Bergman Island is an intentionally ephemeral, frictionless bit of meta-fiction, conceptually justifiable but all the more frustrating for it.
Mia Hansen-Løve’s Bergman Island is, quite literally, an insular film. Set almost entirely on the island of Fårö, where the legendary Swedish filmmaker lived and shot a number of his most celebrated features, it looks at a place that has become a focal point for all things Bergman, playing host to fervent devotees and idle tourists alike. But over its runtime, the film also raises a number of concerns more specific to, well, an artist such as Hansen-Løve: the familiar anxiety of artistic influence, the relationship between art and (family) life, not to mention the pleasures and perils of a creative partnership. The latter inevitably brings to mind the director’s former relationship with Olivier Assayas, who not too long ago directed Non-Fiction (2018), a film that covered similar thematic territory. Indeed, the film’s French title, Double vies, would work pretty well for Bergman Island, too, a film that, over its runtime, presents parallels and doublings aplenty, continually folding in on itself in unexpected, if not always productive ways.
In Bergman Island’s first hour, we mainly follow Chris (Vicky Krieps) and Tony (Tim Roth), a filmmaking couple invited to do a residency on Fårö courtesy of the Bergman Foundation. Both express some admiration for Bergman, but the former’s position is undoubtedly the more complicated one, the director’s real-life cruelty and neglect of family (specifically his nine children) frustrating her desire for “a certain coherence” between life and art. This ambivalence understandably informs much of her stay: Bergman’s presence all but shadows the film’s locations, and the island thus presents Chris with a kind of crisis, a creative confrontation given physical form. This in turn informs the film’s second half, which brings to life a script idea that Chris narrates to Tony, about a young woman, Amy (Mia Wasikowska), who reconnects with a former flame, Joseph (Anders Danielsen Lie), while attending a wedding on Fårö. We return to the Chris–Tony A-story periodically, but the Amy–Joseph B-story is clearly meant to develop the same anxieties in a different context.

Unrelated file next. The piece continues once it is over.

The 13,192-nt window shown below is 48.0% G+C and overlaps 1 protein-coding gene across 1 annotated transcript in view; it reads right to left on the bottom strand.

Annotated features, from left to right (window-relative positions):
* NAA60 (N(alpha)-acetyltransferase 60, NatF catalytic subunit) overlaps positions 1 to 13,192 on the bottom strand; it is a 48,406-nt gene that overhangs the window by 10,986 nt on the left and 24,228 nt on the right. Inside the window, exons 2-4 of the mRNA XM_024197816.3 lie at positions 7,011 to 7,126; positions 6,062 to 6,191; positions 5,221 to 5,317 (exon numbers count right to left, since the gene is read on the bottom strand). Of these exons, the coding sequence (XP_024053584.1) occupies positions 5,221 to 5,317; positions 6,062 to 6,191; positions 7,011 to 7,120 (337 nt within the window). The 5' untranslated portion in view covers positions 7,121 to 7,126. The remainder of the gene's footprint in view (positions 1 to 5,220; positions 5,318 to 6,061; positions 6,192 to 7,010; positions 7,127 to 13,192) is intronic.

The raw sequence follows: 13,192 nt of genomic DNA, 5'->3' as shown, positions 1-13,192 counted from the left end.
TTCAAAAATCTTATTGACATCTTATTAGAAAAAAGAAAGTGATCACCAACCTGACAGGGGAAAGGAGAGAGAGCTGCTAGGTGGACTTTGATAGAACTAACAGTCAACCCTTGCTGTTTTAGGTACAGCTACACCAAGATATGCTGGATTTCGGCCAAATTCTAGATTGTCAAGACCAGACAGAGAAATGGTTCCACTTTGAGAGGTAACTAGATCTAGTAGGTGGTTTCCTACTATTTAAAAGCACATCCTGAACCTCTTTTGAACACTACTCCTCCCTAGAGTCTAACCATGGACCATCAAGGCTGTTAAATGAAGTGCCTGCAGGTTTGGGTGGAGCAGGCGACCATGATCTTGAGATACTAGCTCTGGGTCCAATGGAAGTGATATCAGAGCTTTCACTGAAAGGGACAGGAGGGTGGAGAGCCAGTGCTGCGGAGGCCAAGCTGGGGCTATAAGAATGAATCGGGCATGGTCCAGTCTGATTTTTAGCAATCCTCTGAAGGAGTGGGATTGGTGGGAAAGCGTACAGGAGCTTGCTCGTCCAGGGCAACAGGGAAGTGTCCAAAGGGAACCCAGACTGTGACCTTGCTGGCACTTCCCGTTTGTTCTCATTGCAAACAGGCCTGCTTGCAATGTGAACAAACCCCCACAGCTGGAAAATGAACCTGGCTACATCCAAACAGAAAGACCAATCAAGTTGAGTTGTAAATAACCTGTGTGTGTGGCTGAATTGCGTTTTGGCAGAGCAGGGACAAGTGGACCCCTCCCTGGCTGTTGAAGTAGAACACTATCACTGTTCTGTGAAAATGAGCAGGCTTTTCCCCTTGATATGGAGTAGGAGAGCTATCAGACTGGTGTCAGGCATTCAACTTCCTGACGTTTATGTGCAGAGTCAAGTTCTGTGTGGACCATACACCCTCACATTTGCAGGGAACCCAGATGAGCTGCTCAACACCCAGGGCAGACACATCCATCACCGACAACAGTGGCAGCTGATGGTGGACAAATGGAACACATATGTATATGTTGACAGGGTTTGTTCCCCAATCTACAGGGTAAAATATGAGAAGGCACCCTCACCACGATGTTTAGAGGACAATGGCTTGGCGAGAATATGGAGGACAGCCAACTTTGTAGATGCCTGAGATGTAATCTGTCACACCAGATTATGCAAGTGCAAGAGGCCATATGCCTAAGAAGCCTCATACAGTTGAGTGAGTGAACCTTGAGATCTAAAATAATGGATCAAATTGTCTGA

What Bergman Island offers, ultimately, is a kind of riddle in a mirror: much of its interest lies simply in the opportunity to step into and out of the looking glass, as it were. Trouble is, this canny framework comes at the expense of the behavioral ambiance and conceptual tension that usually animate Hansen-Løve’s work. Her best films, such as All Is Forgiven and Things to Come, present a kind of linear development augmented by a kind of perpendicular perspective. Here, though, the conceit presents something more like two parallel trajectories, which negate rather than reinforce each other. The film is, to be sure, not short on ideas, and it does contain at least one perfect line delivery (Roth’s “Bergman Safari, babe”). But the final impression is of an intentionally ephemeral, frictionless meta-fiction — conceptually justifiable and all the more frustrating for it.
Originally published as part of Cannes Film Festival 2021 — Dispatch 2.